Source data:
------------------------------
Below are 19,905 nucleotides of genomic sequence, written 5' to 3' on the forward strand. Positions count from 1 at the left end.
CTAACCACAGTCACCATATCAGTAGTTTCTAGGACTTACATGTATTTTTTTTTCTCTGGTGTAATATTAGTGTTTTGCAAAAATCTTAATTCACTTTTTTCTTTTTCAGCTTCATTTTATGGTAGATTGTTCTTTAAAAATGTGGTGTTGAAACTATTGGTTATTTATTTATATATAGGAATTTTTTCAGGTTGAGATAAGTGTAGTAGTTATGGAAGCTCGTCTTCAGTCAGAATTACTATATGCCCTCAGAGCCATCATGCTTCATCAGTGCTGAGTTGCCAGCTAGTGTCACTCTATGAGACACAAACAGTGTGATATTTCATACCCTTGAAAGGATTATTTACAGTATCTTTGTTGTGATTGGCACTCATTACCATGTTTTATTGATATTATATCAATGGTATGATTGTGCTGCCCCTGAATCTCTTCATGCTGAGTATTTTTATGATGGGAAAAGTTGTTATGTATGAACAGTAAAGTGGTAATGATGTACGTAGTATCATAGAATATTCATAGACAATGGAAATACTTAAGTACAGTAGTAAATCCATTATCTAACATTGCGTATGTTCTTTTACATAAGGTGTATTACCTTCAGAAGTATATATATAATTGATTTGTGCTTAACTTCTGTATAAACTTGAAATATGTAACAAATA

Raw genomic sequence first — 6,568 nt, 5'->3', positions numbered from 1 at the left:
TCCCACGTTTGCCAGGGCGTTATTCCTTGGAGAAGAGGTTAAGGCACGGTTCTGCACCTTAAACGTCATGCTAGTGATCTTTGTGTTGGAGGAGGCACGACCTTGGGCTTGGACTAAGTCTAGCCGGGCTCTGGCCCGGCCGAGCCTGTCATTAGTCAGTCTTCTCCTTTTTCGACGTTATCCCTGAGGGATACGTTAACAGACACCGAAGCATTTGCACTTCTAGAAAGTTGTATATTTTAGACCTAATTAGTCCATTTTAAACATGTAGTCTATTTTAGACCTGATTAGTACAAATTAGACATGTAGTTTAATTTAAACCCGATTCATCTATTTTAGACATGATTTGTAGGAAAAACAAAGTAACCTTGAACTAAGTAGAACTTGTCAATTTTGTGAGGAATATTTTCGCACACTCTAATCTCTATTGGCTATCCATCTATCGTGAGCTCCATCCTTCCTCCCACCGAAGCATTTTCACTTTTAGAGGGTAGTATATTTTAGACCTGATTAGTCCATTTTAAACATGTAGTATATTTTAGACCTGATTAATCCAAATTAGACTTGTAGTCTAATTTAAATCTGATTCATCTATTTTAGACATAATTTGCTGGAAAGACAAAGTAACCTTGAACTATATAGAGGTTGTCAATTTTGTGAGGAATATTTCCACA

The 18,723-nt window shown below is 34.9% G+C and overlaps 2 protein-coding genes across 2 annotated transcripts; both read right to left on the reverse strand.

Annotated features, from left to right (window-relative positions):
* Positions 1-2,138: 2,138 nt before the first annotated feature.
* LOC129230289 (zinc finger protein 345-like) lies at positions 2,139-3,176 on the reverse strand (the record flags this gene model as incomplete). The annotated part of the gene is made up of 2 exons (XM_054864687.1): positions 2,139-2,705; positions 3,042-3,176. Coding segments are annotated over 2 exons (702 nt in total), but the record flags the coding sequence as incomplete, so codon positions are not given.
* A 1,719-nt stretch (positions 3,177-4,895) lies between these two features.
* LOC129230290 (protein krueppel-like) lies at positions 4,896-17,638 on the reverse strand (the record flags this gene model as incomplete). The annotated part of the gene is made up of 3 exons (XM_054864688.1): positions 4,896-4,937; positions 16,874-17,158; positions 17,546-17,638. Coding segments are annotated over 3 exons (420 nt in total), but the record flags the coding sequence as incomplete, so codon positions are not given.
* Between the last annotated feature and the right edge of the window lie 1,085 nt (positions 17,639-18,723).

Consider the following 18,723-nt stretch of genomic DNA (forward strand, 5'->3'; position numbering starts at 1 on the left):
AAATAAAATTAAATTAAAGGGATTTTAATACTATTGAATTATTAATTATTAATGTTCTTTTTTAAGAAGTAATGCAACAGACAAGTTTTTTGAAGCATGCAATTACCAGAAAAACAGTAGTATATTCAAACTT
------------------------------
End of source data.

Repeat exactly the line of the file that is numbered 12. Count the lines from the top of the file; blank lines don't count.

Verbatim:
Consider the following 18,723-nt stretch of genomic DNA (forward strand, 5'->3'; position numbering starts at 1 on the left):